Matt: I think she read it when she got it, but my Mom, ya know, she’s turnin’ 70 in September so it’s one of those, yeah, it’s gone. If she read it, she doesn’t remember.
Dave: Right. Right. Yeah, it was interesting, Gerhard used to say when you meet Donna Barr and you meet Roberta Gregory, you have this impression that Roberta Gregory is a lot more like Donna Barr’s work, and Donna Barr is a lot more like Roberta Gregory’s work. Roberta was very very quiet and amiable and placid sort of thing, and Donna Barr was the firebrand, and it was like… you really thought, “where is Bitchy Bitch coming from inside of Roberta Gregory?” But, I used to look forward to them. I mean, I still have them in the Cerebus Archive and I still reread them if I happen to run across one of them. Marcy, who worked in Bitchy Bitch’s office, and was a born again Christian with a southern accent. I mean, I’m a monotheist, but boy did she nail the type.
Matt: [laughs]
Dave: Nailed the… you really, if you’re not a Christian you would not want to be working at the next desk over from Marcy, and that’s what happened to Bitchy Bitch. So… well, thank you for that story. That was great.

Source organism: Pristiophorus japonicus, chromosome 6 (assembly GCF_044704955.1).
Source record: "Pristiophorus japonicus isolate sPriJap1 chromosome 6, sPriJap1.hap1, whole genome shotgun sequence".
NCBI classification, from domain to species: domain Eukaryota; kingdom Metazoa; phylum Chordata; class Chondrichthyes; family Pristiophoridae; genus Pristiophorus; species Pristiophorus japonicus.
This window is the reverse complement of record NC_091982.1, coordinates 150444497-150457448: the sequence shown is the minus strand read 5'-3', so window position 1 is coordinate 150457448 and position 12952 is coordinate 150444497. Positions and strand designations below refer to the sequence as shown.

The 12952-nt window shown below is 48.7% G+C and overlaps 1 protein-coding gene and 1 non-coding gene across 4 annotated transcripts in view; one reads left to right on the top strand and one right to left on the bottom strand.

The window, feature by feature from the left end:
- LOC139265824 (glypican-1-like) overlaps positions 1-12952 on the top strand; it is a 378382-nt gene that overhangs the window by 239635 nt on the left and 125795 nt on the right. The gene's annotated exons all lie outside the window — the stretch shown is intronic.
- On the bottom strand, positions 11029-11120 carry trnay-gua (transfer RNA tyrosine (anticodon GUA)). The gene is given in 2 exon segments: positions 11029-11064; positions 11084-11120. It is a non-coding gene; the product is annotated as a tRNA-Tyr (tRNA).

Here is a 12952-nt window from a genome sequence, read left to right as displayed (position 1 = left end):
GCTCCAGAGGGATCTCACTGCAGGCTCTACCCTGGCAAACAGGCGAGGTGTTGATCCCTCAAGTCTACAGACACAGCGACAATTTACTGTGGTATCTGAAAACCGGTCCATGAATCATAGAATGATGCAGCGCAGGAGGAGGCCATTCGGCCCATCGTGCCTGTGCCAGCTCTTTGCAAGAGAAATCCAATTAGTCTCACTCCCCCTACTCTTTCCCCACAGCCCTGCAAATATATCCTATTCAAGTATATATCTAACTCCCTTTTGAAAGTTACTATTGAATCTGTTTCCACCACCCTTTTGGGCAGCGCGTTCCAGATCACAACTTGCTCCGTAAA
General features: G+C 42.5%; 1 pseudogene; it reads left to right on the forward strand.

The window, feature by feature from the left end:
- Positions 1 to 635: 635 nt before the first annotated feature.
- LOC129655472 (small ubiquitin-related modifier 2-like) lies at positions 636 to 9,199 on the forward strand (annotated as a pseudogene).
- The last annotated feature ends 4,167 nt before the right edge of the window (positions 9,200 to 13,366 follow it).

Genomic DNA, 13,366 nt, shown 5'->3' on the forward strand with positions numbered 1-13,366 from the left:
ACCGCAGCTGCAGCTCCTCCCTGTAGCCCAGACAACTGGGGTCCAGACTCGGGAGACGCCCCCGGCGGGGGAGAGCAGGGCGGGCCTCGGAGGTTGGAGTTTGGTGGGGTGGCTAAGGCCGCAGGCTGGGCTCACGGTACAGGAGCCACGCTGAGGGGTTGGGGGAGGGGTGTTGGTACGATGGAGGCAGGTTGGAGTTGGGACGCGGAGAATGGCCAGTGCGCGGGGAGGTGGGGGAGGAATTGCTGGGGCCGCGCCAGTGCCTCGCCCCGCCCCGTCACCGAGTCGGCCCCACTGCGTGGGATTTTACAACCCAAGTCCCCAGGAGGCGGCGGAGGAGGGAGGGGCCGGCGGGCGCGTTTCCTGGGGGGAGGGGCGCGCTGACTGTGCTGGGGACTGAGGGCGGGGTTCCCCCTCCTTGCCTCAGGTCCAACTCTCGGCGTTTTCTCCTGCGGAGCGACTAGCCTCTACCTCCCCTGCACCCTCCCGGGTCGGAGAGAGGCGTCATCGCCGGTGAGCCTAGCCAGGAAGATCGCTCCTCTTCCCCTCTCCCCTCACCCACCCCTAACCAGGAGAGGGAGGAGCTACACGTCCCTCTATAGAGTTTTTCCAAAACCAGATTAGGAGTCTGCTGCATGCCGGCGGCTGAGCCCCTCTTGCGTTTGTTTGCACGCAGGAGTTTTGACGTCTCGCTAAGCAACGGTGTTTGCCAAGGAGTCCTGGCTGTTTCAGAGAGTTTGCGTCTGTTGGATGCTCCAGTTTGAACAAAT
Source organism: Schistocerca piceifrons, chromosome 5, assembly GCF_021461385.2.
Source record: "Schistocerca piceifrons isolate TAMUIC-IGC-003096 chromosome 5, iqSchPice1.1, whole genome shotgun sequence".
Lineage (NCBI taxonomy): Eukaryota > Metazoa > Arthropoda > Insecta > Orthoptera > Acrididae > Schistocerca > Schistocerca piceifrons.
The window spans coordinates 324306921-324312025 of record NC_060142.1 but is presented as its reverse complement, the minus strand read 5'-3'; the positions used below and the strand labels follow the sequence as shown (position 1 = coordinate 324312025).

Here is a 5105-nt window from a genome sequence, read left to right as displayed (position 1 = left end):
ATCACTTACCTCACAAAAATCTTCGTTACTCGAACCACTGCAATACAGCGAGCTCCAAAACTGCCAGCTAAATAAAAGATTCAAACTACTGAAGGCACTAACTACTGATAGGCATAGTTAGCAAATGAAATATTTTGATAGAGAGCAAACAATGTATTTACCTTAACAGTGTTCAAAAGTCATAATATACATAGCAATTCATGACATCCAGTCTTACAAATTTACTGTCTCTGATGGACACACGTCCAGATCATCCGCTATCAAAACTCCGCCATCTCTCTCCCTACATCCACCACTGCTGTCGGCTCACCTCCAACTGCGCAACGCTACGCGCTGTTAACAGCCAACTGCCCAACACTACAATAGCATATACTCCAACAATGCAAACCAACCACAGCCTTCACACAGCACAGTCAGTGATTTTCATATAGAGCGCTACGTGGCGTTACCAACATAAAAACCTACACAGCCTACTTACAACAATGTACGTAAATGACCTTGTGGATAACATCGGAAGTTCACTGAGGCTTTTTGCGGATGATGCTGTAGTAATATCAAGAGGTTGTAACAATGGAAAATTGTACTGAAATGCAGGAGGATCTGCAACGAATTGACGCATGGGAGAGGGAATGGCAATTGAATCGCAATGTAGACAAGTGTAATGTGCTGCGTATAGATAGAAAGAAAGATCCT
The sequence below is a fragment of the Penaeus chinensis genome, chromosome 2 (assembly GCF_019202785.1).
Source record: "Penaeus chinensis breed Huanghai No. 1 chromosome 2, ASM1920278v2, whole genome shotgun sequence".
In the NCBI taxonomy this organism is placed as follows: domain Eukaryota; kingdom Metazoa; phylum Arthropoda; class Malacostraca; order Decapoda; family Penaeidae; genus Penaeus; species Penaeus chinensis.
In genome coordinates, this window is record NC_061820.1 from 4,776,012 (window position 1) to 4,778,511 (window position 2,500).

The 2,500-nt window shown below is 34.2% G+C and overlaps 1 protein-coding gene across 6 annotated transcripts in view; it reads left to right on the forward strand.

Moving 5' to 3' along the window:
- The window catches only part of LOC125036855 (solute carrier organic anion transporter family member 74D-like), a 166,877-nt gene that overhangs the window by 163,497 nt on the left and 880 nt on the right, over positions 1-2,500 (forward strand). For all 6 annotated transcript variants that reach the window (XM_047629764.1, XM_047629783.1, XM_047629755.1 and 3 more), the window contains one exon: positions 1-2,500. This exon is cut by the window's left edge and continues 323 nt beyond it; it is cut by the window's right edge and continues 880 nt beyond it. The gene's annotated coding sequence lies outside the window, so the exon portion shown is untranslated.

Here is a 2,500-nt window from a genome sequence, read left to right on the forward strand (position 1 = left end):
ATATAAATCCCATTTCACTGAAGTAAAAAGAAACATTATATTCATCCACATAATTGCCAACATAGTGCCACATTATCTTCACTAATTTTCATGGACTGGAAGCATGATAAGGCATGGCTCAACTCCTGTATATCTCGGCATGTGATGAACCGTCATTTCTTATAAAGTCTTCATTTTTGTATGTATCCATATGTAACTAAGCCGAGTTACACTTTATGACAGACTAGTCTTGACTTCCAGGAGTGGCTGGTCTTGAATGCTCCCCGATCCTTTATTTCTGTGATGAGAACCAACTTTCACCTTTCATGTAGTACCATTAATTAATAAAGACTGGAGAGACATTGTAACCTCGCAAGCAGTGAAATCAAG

Matt: Well, I figured you’d appreciate it. But yeah, I think we’ve hit the wall of, “okay we’ve talked about everything we could possibly need to talk to.” Or talk about.
Dave: And if we haven’t destroyed my career by now, well, I just don’t think that’s going to happen.
Matt: [laughs] C’mon, Dave, you’re not self-destructive. It just happens!
Dave: Yes! Yes, it just follows me around like a copy of a “Bitchy Bitch” trade paperback.
Matt: [laughs]
Dave: Have a good night, Matt.
Matt: You too, Dave! Bye!
Dave: And to Paula, and Janis Pearl, and what’s her friend’s name?
Matt: Uhh, Alayna.
Dave: Alayna, and Bullwinkle, for me.
Matt: Will do. 
If you have not purchased one of these:

You totally should.
Here's how to get yours:
  1. Go to www.paypal.com and PayPal Bill directly at - billmessnerloebs@gmail.com if you don't have PayPal, or PM me (Mike Jones).
  2. The amount is $50 each (we pay postage in the U.S.)
  3. Pay all Paypal fees or use "friends/family" to avoid fees.
  4. IMPORTANT! Include on PayPal, your mailing address.
  5. Sit back and wait for your print....maybe get a frame ready.
  6. First come first serve until all prints are gone. All money goes directly to Bill.
Thanks for your support.
Come on! Don't be *THAT* guy...
Cerebus in Hell?
Oliver's Cerebus movie: The Absurd, Surreal, Metaphysical, and Fractured Destiny of Cerebus the Aardvark it's currently available on "Plex", "Xumo", "Vimeo On Demand", "Tubi". If you're in Brazil..."Mometu", "Nuclear Home Video", "AND AN AARDVARK IN A PEAR TREE!!!" 
Heritage has a bunch of neat original art.
Up to 40% off site-wide:  
Next month sometime...
Tell your fans! Remind them that everything will be up to 40 35% off 

Next Time: Jen Ben Mags!